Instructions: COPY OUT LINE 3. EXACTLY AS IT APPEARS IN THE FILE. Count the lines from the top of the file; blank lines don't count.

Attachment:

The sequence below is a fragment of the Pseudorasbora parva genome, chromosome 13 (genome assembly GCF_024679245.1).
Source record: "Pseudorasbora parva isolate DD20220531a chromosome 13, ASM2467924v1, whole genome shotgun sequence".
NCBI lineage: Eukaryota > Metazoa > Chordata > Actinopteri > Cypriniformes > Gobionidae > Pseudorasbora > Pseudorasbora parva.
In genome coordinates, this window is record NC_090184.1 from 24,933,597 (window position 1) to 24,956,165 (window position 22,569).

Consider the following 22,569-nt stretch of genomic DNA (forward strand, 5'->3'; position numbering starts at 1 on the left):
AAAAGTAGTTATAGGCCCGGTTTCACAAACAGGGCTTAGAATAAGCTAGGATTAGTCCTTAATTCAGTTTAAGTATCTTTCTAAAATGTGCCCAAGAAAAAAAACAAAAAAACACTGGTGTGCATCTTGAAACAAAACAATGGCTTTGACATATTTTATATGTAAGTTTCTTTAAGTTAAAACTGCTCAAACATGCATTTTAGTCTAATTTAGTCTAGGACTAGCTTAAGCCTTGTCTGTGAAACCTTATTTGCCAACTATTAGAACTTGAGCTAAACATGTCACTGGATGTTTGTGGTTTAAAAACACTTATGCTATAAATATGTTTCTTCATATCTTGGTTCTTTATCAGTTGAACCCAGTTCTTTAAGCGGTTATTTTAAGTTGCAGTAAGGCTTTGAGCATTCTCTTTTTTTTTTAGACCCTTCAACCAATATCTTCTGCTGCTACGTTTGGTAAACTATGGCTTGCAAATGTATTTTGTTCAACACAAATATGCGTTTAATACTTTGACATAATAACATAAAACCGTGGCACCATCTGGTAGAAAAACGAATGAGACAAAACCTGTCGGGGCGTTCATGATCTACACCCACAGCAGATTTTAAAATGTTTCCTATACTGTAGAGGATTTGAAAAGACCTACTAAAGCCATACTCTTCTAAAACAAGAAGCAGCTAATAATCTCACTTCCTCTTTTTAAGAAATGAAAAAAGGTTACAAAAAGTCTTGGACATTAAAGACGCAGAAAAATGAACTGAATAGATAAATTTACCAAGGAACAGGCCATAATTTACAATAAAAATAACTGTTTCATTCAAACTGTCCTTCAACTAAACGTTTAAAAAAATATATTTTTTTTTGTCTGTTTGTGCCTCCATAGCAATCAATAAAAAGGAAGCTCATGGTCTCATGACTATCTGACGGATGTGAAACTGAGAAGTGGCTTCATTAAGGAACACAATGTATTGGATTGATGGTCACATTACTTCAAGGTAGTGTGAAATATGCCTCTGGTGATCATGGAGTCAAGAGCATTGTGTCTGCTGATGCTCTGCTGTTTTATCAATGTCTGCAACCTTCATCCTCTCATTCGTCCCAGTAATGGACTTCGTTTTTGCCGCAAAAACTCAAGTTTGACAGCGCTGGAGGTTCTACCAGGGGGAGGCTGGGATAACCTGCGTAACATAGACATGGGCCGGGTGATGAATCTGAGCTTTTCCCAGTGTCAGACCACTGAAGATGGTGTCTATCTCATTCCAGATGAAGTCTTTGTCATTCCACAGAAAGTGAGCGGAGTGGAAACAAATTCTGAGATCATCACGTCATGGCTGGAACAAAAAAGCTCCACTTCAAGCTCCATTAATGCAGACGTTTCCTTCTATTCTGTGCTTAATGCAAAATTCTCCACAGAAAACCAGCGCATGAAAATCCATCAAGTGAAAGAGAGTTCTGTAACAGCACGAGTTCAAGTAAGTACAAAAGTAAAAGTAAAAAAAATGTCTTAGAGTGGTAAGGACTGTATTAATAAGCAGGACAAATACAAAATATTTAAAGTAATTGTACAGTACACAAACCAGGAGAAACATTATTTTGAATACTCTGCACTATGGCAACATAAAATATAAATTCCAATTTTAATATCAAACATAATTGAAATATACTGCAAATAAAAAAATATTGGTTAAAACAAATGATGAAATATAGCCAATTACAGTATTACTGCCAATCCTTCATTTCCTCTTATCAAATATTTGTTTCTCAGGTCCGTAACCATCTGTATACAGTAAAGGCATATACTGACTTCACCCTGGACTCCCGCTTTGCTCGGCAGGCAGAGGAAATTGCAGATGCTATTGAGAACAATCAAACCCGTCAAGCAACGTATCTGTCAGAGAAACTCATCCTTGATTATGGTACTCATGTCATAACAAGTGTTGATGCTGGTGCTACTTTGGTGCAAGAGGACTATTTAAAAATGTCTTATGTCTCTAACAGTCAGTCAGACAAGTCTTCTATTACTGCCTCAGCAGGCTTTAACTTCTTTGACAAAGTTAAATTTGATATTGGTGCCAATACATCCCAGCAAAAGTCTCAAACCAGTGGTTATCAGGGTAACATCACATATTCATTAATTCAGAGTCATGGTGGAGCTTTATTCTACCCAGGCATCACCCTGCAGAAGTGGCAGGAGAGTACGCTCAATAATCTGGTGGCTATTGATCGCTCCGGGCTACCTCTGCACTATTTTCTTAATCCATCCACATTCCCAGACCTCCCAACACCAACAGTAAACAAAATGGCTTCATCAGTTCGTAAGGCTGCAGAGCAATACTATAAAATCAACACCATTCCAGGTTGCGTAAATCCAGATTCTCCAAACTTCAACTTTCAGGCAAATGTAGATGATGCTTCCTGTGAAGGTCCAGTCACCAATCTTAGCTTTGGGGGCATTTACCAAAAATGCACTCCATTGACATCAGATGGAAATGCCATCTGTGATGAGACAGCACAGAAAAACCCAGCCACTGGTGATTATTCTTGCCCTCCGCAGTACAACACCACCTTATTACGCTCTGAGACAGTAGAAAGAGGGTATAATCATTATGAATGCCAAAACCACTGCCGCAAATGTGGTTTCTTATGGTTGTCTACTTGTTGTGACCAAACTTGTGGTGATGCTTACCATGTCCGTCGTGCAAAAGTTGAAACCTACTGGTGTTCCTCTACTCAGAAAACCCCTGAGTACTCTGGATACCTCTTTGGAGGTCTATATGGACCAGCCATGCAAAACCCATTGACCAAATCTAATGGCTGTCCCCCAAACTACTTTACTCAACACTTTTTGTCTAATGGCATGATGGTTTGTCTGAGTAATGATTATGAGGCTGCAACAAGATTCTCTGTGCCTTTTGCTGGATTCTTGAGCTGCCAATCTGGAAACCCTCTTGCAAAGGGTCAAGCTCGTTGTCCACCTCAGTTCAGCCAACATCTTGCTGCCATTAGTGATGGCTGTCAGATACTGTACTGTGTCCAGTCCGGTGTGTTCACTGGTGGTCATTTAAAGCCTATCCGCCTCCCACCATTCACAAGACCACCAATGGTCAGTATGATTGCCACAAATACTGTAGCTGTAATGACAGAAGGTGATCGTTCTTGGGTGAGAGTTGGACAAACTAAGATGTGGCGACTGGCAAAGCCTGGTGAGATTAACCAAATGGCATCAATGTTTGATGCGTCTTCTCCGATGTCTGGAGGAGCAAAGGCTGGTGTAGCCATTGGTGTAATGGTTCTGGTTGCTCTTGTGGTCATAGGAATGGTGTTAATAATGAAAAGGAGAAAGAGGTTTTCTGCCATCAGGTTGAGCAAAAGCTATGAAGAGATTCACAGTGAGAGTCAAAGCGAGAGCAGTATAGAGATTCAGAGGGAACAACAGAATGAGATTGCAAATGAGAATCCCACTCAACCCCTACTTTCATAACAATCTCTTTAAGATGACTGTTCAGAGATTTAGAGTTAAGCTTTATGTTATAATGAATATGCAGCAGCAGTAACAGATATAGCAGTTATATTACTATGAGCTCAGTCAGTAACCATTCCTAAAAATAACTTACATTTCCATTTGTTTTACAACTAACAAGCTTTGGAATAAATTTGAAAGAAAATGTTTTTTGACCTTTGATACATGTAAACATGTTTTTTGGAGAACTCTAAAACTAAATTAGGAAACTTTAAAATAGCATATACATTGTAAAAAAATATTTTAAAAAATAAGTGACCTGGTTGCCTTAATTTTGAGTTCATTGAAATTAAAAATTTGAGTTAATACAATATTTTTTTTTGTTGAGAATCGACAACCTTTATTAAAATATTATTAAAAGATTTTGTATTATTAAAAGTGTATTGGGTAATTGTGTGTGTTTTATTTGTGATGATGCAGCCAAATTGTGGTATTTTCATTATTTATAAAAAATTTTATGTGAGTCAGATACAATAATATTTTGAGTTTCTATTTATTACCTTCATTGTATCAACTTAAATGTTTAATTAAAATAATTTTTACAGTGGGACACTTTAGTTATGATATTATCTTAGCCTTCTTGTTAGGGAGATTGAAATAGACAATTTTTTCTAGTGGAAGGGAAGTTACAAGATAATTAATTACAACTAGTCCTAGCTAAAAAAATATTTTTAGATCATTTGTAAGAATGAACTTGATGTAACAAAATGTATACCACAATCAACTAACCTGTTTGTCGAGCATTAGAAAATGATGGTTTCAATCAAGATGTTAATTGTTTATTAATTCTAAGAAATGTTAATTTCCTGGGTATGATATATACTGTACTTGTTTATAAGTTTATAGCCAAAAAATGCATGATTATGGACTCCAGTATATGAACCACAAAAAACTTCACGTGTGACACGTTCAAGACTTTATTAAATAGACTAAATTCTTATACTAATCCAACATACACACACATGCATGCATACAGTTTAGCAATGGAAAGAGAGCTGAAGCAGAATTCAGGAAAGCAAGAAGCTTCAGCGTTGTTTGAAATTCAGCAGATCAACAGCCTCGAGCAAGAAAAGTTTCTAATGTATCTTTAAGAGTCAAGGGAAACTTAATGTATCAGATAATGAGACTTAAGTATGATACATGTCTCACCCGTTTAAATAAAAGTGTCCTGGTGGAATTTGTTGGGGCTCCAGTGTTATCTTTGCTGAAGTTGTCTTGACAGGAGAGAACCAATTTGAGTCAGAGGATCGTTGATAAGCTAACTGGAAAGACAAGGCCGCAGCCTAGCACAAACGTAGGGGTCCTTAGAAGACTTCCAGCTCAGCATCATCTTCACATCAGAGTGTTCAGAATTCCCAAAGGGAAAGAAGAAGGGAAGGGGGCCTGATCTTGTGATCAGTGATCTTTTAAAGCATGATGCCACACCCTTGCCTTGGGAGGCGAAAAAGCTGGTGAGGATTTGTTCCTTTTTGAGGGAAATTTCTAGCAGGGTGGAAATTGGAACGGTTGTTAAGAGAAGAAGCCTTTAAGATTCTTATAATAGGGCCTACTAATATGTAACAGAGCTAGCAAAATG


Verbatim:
NCBI lineage: Eukaryota > Metazoa > Chordata > Actinopteri > Cypriniformes > Gobionidae > Pseudorasbora > Pseudorasbora parva.